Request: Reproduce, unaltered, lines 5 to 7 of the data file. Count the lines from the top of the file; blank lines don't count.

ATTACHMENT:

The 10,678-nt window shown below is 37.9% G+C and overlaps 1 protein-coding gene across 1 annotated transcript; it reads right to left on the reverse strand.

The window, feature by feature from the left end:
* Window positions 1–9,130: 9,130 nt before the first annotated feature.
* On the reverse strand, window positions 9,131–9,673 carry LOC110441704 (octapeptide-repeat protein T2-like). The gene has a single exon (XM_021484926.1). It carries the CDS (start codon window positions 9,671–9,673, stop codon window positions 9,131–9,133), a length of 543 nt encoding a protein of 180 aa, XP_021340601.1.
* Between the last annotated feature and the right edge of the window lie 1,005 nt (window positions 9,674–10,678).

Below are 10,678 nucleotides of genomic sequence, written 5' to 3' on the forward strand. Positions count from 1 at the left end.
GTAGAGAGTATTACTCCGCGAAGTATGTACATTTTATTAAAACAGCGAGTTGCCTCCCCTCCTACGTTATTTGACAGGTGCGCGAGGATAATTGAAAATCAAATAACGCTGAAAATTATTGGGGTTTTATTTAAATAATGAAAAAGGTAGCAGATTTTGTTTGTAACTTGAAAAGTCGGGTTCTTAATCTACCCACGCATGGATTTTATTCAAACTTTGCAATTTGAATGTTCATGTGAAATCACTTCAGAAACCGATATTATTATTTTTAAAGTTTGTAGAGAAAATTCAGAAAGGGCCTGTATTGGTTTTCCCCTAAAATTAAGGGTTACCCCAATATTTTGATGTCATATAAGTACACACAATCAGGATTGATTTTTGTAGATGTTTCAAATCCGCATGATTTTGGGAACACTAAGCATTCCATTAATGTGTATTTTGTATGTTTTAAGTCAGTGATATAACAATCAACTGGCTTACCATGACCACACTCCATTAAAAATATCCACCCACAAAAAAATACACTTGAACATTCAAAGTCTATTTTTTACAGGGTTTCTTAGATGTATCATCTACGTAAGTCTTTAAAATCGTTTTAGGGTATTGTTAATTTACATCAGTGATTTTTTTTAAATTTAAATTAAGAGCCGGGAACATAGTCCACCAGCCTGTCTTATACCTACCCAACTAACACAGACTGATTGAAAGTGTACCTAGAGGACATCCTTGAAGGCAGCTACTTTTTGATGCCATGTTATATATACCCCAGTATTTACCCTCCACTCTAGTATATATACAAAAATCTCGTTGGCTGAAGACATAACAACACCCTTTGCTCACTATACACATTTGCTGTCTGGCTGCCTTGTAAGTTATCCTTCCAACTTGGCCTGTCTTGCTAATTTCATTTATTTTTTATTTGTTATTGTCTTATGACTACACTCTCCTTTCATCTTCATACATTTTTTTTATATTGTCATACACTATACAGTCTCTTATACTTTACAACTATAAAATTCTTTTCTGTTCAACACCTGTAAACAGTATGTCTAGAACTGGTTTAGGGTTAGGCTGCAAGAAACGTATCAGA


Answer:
* Between the last annotated feature and the right edge of the window lie 1,005 nt (window positions 9,674–10,678).

Below are 10,678 nucleotides of genomic sequence, written 5' to 3' on the forward strand. Positions count from 1 at the left end.
GTAGAGAGTATTACTCCGCGAAGTATGTACATTTTATTAAAACAGCGAGTTGCCTCCCCTCCTACGTTATTTGACAGGTGCGCGAGGATAATTGAAAATCAAATAACGCTGAAAATTATTGGGGTTTTATTTAAATAATGAAAAAGGTAGCAGATTTTGTTTGTAACTTGAAAAGTCGGGTTCTTAATCTACCCACGCATGGATTTTATTCAAACTTTGCAATTTGAATGTTCATGTGAAATCACTTCAGAAACCGATATTATTATTTTTAAAGTTTGTAGAGAAAATTCAGAAAGGGCCTGTATTGGTTTTCCCCTAAAATTAAGGGTTACCCCAATATTTTGATGTCATATAAGTACACACAATCAGGATTGATTTTTGTAGATGTTTCAAATCCGCATGATTTTGGGAACACTAAGCATTCCATTAATGTGTATTTTGTATGTTTTAAGTCAGTGATATAACAATCAACTGGCTTACCATGACCACACTCCATTAAAAATATCCACCCACAAAAAAATACACTTGAACATTCAAAGTCTATTTTTTACAGGGTTTCTTAGATGTATCATCTACGTAAGTCTTTAAAATCGTTTTAGGGTATTGTTAATTTACATCAGTGATTTTTTTTAAATTTAAATTAAGAGCCGGGAACATAGTCCACCAGCCTGTCTTATACCTACCCAACTAACACAGACTGATTGAAAGTGTACCTAGAGGACATCCTTGAAGGCAGCTACTTTTTGATGCCATGTTATATATACCCCAGTATTTACCCTCCACTCTAGTATATATACAAAAATCTCGTTGGCTGAAGACATAACAACACCCTTTGCTCACTATACACATTTGCTGTCTGGCTGCCTTGTAAGTTATCCTTCCAACTTGGCCTGTCTTGCTAATTTCATTTATTTTTTATTTGTTATTGTCTTATGACTACACTCTCCTTTCATCTTCATACATTTTTTTTATATTGTCATACACTATACAGTCTCTTATACTTTACAACTATAAAATTCTTTTCTGTTCAACACCTGTAAACAGTATGTCTAGAACTGGTTTAGGGTTAGGCTGCAAGAAACGTATCAGA